Previously: Ruby Iyer is pushed in the path of a Bombay local train and wakes up with superpowers. As Bombay Vigilante she now protects women in the city. Yet, on coming face to face with her nemesis The Hand her superpowers are no match. Can she save herself?
– Ruby vs The Hand –
Ruby looked at the bartender of Toto’s Pub in Bandra, who had gone back to polishing the wine glasses, wiping down the surface of the counter, and doing other such bartendery activities; which seemed to keep those of his tribe suitably occupied, thank-you-very-much.
As if sensing her perusal — Martin, she read the name tag pinned to his starched, white shirt — flashed her a grin before resuming his rhythmic movement.
His torso completely still; yet elbow downwards he was the epitome of the ever-paddling ducks-feet underwater.
“It’s a nice whiskey isn’t it?” The smooth accented voice of the man she had labelled as The Hand poured over her: “one of my favourites, Jameson Irish. It’s always available in Bombay pubs too. Far more suitable than Chivas, which Indians seem to prefer don’t you think?”
Wham-wham-wham, Ruby was surprised to find her heartbeat speed up, as if engaged in a physical fight.
Why did he hold such power over her? That last time she had seen him, he had been walking away from the wreckage of a Yellow Ferrari —
“ — Damned shame about that Ferrari really” his words startled her: “it wasn’t mine, but hey, I have a weakness for her type of car.”
“And women, what about them?” Ruby hissed back, still unable to shore up the courage to meet his eyes.
“Ah! That is the question isn’t it?”
At that, Ruby swivelled around, and glared at him. How dare he!
“Now, now, don’t be angry with me,” he put up his thin hands, palm up.
He wore a small tattoo shaped like a barcode — at least it resembled a barcode — at the base of his right wrist.
“Interesting right? I got it in Hong Kong. A young Australian girl, your typical beach blonde, she drew it on me.” He grinned suddenly. “Well come on, don’t you want to know what it means?”
“What did you do to her?” A sickening inevitability gripped her. He couldn’t. He wouldn’t. But he could… he must have. This just emerging from his teen’s man, he was capable of anything.
“Moi?” He looked at her surprised, “why Ruby. Don’t you trust me? After all, I did for you.”
She looked at him blinking stupidly. Had he just confessed to pushing her in front of the train? Yet, here she was, sitting around, chatting to him, about the merits of whiskey for heaven’s sake, rather than — she heaved the contents of the glass she was holding, satisfied to see the golden liquid dripping from his face.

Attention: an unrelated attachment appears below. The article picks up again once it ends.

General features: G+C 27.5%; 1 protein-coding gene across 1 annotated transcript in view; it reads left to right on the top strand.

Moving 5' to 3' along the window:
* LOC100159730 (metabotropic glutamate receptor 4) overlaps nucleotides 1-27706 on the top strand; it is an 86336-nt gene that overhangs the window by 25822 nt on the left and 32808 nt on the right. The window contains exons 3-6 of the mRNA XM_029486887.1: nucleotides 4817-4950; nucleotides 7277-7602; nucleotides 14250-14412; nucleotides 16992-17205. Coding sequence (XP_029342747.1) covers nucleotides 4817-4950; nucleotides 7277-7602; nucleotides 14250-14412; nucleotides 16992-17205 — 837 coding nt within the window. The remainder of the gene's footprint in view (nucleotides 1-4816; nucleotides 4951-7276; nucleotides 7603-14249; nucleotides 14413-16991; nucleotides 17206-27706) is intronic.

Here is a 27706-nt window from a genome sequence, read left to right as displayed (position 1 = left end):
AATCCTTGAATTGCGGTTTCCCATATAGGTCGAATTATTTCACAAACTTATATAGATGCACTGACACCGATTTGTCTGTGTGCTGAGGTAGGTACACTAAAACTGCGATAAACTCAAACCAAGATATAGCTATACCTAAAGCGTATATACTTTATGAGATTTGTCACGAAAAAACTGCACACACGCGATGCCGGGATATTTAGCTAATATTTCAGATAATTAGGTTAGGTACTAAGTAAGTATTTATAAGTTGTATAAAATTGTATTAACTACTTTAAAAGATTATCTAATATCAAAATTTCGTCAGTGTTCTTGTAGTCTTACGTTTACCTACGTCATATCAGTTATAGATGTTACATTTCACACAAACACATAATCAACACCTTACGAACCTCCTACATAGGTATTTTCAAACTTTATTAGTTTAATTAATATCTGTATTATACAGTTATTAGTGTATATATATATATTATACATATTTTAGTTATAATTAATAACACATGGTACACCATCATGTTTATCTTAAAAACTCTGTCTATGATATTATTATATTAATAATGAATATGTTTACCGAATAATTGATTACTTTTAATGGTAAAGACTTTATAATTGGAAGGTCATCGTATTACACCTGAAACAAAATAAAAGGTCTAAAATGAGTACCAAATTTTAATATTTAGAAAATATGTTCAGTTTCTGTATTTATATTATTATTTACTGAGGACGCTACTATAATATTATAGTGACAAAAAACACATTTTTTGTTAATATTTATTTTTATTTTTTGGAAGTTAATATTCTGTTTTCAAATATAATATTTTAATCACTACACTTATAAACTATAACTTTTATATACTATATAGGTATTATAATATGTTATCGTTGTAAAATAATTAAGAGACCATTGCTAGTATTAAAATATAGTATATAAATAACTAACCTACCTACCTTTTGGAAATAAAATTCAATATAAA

“You really shouldn’t have done that Ruby” he wiped the fluid running down his face: “but I forgive you. You are the most surprising of my creations so far.”
He bent close, his forehead almost touching hers so she could see the pupils of his eyes, slightly dilated; as if he was excited, turned on by their conversation. Yeesh! What kind of a monster was this?
“Don’t be scared lovely — isn’t that what Panky calls you?” His peppermint scented breath brushed over her cheeks, and she turned away in disgust. “But, you are already dead, so I can’t hurt you, not anymore.”
Ruby sprang to her feet, overturning the barstool in her haste and lunged at him, so they both went crashing to the floor. The flash flood of fuming fury fired her with a nameless, red-black hunger; it surged through, consuming her.
Everything around her faded, the noise of the pub downed its shutters.
Looking at him as if through a tunnel, she tasted blood on her tongue from where she had bitten it. Leaping back to her feet, she held him up by his collar, so he hung suspended from her grip, the tips of his feet brushing the ground.
Ruby drew back her right hand, determined to take his face off with a single punch when he gurgled: “don’t you want to know how you really got your superpowers?”
She paused mid way to connecting her knuckles with his jaw. “Only I know what really happened: “he gasped: “if you hit me, you’ll never find out.”
Ruby looked into his eyes, so he could not miss staring right back, into the clear hazel-brown-depths of hers: “honestly? Who cares?”
She swung at him, a fierce right hook which connected with his chin, the sound: like a heavy thud of a small bird crashing into the propeller of a plane. The glass still clutched in his hand crashed to the floor, and out spewed a geyser of blood and a few teeth, all of which splashed onto the crisp white shirt of the bartender.
Vikram jerked, in the middle of writing up the report of the jumper from the Bandra-Worli Sea Link; his concentration broken.
His iPhone pinged and simultaneously the phone on the far left of his desk — the one that was a hotline to the Chief of Police himself, rang.
Secretly pleased at the possibility of postponing the tedious job on hand he snapping to attention, unconsciously sitting up straight, before reaching for it. The voice on the other side pounced on him.
“Bomb alert, Bandra station? On my way sir!
– to be continued